Economists’ Topsy-Turvy View of Piracy
AbstractAlthough it was once considered inevitable that unauthorized copying would harm copyright owners, it is now understood that this is not necessarily the case. The concept of indirect appropriability played an important role in shaping this newer understanding. In recent years, however, many economists seem to have taken the message from this new understanding too far, seeing gains to the copyright owners from unauthorized copying in every nook and cranny of the economy, when in reality the instances of such gains are likely to be rather limited. The current literature on this subject, which consists mainly of theoretical models, seems to be badly out of kilter. In this paper I attempt to explain some of the problems and try to provide the outlines of what I believe to be a more balanced and nuanced view of copying. It emphasizes the importance of examining various institutional and behavioral details of individual markets, which are often overlooked by researchers.
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Bibliographic InfoPaper provided by EconWPA in its series Law and Economics with number 0505002.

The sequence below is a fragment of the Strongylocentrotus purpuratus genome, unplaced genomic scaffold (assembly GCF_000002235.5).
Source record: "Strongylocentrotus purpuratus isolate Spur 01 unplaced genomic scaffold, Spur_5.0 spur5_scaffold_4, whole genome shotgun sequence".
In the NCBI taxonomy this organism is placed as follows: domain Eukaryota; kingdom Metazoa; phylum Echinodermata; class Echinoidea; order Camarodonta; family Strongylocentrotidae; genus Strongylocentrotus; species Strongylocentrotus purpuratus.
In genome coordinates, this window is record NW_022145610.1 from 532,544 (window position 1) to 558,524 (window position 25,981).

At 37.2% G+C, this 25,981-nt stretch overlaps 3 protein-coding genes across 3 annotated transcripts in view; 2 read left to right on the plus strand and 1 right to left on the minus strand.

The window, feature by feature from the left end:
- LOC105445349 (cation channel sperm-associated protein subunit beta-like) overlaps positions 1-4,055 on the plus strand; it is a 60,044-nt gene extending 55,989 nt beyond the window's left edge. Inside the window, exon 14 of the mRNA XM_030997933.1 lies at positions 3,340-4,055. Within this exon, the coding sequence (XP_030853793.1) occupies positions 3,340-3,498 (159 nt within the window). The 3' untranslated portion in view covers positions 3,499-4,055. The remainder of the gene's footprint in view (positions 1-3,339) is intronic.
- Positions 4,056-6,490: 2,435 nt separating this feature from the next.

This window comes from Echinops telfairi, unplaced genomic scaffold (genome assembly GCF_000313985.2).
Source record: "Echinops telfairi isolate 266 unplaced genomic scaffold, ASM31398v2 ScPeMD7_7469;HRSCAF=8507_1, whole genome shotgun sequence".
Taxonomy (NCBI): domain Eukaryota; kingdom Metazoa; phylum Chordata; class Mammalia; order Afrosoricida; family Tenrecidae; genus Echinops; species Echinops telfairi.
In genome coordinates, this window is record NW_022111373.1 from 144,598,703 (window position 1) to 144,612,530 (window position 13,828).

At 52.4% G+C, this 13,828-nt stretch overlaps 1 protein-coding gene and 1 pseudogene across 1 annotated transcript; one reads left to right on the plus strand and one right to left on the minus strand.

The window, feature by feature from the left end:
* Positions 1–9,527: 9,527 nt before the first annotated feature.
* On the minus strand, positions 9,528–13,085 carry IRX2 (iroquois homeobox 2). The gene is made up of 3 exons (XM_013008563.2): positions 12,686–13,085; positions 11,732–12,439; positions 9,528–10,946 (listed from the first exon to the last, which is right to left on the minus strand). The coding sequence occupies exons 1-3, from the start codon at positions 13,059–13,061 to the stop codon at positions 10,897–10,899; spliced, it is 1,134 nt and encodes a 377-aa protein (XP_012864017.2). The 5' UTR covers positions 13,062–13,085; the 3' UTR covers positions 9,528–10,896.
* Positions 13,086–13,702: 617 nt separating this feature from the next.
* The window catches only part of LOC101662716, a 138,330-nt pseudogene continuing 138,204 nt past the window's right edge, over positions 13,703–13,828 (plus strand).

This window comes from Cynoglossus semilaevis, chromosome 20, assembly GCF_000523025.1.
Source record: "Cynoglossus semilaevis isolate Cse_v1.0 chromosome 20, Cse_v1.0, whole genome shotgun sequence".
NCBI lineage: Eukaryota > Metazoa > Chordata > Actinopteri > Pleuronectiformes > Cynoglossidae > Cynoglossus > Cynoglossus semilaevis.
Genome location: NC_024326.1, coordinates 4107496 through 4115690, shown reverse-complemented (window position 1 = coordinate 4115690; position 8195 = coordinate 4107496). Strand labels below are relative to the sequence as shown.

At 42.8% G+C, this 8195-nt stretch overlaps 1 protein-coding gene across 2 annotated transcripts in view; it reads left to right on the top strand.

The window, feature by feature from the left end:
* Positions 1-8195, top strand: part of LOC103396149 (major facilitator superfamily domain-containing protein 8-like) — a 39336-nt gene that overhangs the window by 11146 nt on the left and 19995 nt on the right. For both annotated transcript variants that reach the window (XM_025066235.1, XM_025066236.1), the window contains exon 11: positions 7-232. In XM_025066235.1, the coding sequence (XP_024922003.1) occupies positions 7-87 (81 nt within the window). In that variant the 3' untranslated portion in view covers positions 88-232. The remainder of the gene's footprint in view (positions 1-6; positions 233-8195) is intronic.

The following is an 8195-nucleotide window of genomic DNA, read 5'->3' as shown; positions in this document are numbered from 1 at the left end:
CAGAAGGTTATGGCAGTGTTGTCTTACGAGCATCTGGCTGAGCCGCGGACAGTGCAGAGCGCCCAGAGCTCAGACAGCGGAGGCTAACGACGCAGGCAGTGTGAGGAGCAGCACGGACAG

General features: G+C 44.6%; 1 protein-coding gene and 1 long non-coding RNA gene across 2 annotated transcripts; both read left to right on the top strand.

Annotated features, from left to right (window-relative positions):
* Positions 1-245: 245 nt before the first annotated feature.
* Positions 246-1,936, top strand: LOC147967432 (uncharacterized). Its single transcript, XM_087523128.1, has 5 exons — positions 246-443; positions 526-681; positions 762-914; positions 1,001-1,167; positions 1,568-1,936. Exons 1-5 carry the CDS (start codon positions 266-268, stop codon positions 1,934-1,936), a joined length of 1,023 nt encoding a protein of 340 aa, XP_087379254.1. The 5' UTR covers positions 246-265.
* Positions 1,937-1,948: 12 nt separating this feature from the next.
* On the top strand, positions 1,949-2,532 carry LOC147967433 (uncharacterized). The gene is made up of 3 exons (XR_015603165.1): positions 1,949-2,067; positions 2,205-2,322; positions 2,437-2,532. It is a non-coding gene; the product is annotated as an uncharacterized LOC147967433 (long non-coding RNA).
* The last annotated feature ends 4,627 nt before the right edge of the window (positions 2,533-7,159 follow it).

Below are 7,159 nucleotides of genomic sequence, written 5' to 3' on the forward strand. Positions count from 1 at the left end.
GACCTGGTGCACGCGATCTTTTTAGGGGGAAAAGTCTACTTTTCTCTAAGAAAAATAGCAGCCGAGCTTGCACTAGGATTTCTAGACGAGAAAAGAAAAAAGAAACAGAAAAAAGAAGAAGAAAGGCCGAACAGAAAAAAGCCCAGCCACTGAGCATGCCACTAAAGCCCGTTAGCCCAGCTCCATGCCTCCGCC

Length: 24 pages
Date of creation: 03 May 2005
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Note: Type of Document - pdf; pages: 24. Part of Symposium on Indirect Appropriability
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copyright; indirect appropriability; copying; mp3; downloads;
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- K - Law and Economics
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- NEP-ALL-2005-05-07 (All new papers)
- NEP-COM-2005-05-07 (Industrial Competition)
- NEP-HPE-2005-05-07 (History & Philosophy of Economics)
- NEP-LAW-2005-05-07 (Law & Economics)
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- David Waterman & Sung Ji & Laura Rochet, 2007. "Enforcement and Control of Piracy, Copying, and Sharing in the Movie Industry," Review of Industrial Organization, Springer, vol. 30(4), pages 255-289, June.
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